Exploring Pumpkin Pie
Ah! on Thanksgiving day, when from East and from West, From North and South, come the pilgrim and guest, When the gray-haired New Englander sees round his board The old broken links of affection restored, When the care-wearied man seeks his mother once more, And the worn matron smiles where the girl smiled before. What moistens the lips and what brightens the eye? What calls back the past, like the rich pumpkin pie?— John Greenleaf Whittier - American Quaker, poet, and advocate of the abolition of slavery
What a lovely painting—the Norman Rockwell Thanksgiving Day feast. Is there anything more traditional, more comforting, more “American”?
But It's Not A Pilgrim Invention
Food historians believe that pumpkins are indigenous to North America; in fact, archaeologists exploring the Oaxaca Highlands of Mexico have found pumpkin seeds that date to 5,000 B.C.
In the late 14th century Jacques Cartier explored the St. Lawrence region and reported finding large bitter melons, or “pepons”. The French changed the name to “pompom” which was modified yet again by the English who called it “pumpion.”
The 1621 pilgrims at Plymouth Rock were the first permanent European settlement in New England. The historical feast in which they (the ones who had not died from exposure or scurvy) gave thanks probably included a pumpkin dish, but I’ll bet a year’s salary that it wasn’t a pumpkin pie (with or without whipped cream).
The Native Americans brought pumpkins as gifts and taught those first settlers how to use them. It would be several decades until pumpkin was baked in a crust.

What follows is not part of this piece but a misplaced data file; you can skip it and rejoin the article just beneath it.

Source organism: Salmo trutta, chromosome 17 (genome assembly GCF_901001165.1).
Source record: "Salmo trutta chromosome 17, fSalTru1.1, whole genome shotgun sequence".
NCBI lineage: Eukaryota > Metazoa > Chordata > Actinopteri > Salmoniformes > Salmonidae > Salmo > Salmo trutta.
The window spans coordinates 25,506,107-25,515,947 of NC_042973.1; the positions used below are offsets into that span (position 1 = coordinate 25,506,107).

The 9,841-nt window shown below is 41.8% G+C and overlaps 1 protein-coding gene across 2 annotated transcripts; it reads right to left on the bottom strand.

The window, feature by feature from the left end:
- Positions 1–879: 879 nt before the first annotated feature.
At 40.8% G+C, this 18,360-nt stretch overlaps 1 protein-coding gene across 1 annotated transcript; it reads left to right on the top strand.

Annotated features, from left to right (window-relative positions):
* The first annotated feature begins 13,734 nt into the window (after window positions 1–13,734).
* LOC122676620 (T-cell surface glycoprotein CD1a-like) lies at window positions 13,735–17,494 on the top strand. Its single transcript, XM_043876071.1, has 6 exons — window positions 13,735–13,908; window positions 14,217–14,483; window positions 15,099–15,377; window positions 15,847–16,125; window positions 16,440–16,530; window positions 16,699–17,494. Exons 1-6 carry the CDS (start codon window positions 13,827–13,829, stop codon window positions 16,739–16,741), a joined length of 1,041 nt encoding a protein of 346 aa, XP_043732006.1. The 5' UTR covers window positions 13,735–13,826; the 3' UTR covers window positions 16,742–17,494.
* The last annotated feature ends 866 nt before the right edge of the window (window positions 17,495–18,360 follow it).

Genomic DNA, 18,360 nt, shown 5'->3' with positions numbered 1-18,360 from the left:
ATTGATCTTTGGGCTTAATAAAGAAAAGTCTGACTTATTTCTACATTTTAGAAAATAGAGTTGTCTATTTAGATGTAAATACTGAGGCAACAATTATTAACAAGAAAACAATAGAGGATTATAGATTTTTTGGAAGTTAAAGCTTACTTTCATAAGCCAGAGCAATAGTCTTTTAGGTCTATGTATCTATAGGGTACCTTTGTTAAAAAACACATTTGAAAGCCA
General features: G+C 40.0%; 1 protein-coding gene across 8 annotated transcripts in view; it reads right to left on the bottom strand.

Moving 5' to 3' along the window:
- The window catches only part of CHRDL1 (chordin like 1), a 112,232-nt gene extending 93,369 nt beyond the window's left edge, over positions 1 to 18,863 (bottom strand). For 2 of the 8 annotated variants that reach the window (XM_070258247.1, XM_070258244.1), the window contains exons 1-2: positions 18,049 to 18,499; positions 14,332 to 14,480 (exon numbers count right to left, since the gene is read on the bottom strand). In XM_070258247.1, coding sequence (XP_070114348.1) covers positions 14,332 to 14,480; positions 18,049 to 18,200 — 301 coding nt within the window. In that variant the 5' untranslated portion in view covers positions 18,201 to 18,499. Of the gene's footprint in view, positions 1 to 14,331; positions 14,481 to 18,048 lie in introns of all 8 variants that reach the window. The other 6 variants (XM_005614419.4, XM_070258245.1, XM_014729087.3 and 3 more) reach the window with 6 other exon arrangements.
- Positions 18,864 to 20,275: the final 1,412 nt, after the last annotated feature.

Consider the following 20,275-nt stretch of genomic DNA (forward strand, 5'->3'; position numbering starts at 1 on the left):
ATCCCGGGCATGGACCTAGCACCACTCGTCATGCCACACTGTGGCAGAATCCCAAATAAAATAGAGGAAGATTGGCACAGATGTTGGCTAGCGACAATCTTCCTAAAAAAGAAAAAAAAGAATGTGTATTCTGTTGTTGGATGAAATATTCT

We Can Thank The French
In 1651 Francois Pierre la Varenne wrote a cookbook entitled "Le Vrai Cuisinier Francois" (The True French Cook). It was translated and published in England in 1653. Here is his recipe for pumpkin baked in pastry (or as he titled it Tourte of pumpkin):
Boile it with good milk, pass it through a straining pan very thick, and mix it with sugar, butter, a little salt and if you will, a few stamped almonds; let all be very thin. Put it in your sheet of paste; bake it. After it is baked, besprinkle it with sugar and serve.
Not to be outdone, Hannah Woolley (an English author famous for her writings on household management) published “Gentlewoman’s Companion” in 1670. Mrs. Woolley recommended this approach for baking a pumpion (pumpkin) pie:
Take a Pumpion, pare it, and cut it in thin slices, dip it in beaten Eggs and Herbs shred small, and fry it till it be enough, then lay it into a Pie with Butter, Raisins, Currans, Sugar and Sack, and in the bottom some sharp Apples; when it is baked, butter it and serve it in.
(By the way, “sack” is a fortified wine such as dry sherry.)
By the early 1700s pumpkin pie had become a ubiquitous feature on the Thanksgiving table. In fact, in 1705 the Connecticut town of Colchester postponed their annual celebration by one week because there was not enough molasses available for the baking of pumpkin pies.
Nate Barksdale, writing for History.com tells us that the pumpkin pie even became an issue in the debate over slavery. He explains:
Many of the staunchest abolitionists were from New England, and their favorite dessert soon found mention in novels and poems. Sarah Josepha Hale, who worked for decades to have Thanksgiving proclaimed a national holiday, featured the pie in her 1827 anti-slavery novel “Northwood,” describing a Thanksgiving table laden with desserts of every name and description—“yet the pumpkin pie occupied the most distinguished niche.”
You might recall that it was Abraham Lincoln who set Thanksgiving as a National holiday. Even that seemingly innocent decision was viewed as Yankees imposing their values and traditions on people of the south.